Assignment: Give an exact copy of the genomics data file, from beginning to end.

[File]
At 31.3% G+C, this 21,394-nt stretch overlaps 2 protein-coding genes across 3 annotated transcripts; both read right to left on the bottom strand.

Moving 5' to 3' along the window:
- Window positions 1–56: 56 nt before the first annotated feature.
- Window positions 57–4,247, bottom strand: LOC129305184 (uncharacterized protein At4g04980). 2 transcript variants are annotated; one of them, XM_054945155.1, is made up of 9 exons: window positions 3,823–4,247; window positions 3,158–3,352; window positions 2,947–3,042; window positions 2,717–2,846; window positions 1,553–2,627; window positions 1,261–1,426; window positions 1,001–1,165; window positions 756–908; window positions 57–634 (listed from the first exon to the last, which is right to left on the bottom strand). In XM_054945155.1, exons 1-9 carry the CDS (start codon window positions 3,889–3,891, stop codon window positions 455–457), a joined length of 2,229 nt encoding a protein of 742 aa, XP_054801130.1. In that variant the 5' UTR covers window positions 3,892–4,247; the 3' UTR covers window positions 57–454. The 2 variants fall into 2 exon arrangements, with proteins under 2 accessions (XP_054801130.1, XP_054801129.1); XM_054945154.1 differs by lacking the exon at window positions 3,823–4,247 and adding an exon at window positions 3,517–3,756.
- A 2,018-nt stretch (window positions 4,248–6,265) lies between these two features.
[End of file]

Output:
At 31.3% G+C, this 21,394-nt stretch overlaps 2 protein-coding genes across 3 annotated transcripts; both read right to left on the bottom strand.

Moving 5' to 3' along the window:
- Window positions 1–56: 56 nt before the first annotated feature.
- Window positions 57–4,247, bottom strand: LOC129305184 (uncharacterized protein At4g04980). 2 transcript variants are annotated; one of them, XM_054945155.1, is made up of 9 exons: window positions 3,823–4,247; window positions 3,158–3,352; window positions 2,947–3,042; window positions 2,717–2,846; window positions 1,553–2,627; window positions 1,261–1,426; window positions 1,001–1,165; window positions 756–908; window positions 57–634 (listed from the first exon to the last, which is right to left on the bottom strand). In XM_054945155.1, exons 1-9 carry the CDS (start codon window positions 3,889–3,891, stop codon window positions 455–457), a joined length of 2,229 nt encoding a protein of 742 aa, XP_054801130.1. In that variant the 5' UTR covers window positions 3,892–4,247; the 3' UTR covers window positions 57–454. The 2 variants fall into 2 exon arrangements, with proteins under 2 accessions (XP_054801130.1, XP_054801129.1); XM_054945154.1 differs by lacking the exon at window positions 3,823–4,247 and adding an exon at window positions 3,517–3,756.
- A 2,018-nt stretch (window positions 4,248–6,265) lies between these two features.